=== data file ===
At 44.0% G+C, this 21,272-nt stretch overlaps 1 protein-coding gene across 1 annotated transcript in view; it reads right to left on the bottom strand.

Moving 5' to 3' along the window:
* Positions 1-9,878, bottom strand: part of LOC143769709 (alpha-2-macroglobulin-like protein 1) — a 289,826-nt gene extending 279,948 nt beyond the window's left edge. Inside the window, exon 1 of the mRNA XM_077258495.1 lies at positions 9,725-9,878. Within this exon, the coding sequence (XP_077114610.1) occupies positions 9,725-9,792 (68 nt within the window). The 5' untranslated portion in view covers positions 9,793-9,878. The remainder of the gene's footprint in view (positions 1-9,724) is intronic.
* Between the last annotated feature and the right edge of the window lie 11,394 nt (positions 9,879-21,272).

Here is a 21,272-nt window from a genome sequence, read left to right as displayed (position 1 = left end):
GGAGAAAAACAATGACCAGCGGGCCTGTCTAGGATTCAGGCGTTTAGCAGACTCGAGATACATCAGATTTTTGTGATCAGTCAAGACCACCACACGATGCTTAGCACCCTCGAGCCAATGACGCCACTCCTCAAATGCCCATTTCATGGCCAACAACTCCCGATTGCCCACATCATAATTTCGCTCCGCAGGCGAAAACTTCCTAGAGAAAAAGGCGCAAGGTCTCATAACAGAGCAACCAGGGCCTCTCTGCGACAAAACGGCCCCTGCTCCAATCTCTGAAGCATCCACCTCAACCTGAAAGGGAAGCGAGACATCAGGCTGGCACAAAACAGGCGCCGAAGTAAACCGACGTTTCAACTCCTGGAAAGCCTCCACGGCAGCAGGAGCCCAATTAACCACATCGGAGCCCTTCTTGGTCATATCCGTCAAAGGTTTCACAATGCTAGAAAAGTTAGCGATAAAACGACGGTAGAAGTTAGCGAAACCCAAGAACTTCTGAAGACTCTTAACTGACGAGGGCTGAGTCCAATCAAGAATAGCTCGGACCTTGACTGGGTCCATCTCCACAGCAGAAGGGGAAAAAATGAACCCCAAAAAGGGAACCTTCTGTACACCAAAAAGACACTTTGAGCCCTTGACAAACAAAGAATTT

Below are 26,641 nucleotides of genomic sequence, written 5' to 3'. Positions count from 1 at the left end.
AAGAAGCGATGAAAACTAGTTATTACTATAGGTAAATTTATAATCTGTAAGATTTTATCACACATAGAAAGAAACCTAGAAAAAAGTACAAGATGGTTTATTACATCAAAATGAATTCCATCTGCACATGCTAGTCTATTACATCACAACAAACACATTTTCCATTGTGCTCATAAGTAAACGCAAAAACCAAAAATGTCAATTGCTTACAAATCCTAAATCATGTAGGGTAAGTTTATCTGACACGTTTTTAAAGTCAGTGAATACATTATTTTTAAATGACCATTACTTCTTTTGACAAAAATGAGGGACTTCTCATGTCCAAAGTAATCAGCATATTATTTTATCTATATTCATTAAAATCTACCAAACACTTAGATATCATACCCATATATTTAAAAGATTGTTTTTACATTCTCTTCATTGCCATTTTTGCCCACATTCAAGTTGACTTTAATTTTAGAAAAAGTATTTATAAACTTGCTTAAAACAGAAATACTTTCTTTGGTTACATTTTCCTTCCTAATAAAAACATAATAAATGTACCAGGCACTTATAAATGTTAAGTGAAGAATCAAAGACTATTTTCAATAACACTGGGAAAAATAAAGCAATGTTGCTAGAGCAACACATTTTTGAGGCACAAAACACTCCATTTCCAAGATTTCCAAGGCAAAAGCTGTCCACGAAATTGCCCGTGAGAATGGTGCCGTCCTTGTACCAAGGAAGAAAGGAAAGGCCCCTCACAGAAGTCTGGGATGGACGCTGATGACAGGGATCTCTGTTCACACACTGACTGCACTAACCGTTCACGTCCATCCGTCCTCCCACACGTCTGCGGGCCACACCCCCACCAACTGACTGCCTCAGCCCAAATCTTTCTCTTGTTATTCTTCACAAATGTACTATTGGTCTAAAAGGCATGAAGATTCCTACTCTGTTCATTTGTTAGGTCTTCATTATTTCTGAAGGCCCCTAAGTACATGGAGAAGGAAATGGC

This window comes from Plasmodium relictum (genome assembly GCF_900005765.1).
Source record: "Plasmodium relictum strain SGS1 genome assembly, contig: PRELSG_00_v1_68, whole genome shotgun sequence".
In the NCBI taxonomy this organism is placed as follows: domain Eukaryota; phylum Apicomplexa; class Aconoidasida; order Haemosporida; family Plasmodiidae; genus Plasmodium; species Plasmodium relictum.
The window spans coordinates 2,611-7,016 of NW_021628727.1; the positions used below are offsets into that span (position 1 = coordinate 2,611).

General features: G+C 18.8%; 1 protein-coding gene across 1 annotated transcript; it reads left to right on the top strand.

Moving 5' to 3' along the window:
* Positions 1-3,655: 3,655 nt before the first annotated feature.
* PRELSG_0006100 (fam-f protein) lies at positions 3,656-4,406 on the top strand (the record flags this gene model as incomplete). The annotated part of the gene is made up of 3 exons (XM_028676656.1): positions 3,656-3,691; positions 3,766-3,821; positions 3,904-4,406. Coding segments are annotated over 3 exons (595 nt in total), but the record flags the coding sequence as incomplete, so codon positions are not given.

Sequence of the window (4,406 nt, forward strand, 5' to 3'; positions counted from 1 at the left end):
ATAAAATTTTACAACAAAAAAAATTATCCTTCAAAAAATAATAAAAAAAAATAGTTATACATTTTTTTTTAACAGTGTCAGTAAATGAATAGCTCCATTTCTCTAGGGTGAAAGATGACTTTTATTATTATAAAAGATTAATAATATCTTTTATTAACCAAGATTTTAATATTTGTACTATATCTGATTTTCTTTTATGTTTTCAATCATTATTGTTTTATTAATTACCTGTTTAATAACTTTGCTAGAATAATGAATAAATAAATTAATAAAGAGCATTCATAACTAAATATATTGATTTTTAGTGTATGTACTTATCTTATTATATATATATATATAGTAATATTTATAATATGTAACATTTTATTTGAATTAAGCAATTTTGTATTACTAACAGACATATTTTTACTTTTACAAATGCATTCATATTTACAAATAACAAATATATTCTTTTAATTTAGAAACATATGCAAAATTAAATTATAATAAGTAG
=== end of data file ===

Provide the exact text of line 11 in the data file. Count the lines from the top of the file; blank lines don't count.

In the NCBI taxonomy this organism is placed as follows: domain Eukaryota; phylum Apicomplexa; class Aconoidasida; order Haemosporida; family Plasmodiidae; genus Plasmodium; species Plasmodium relictum.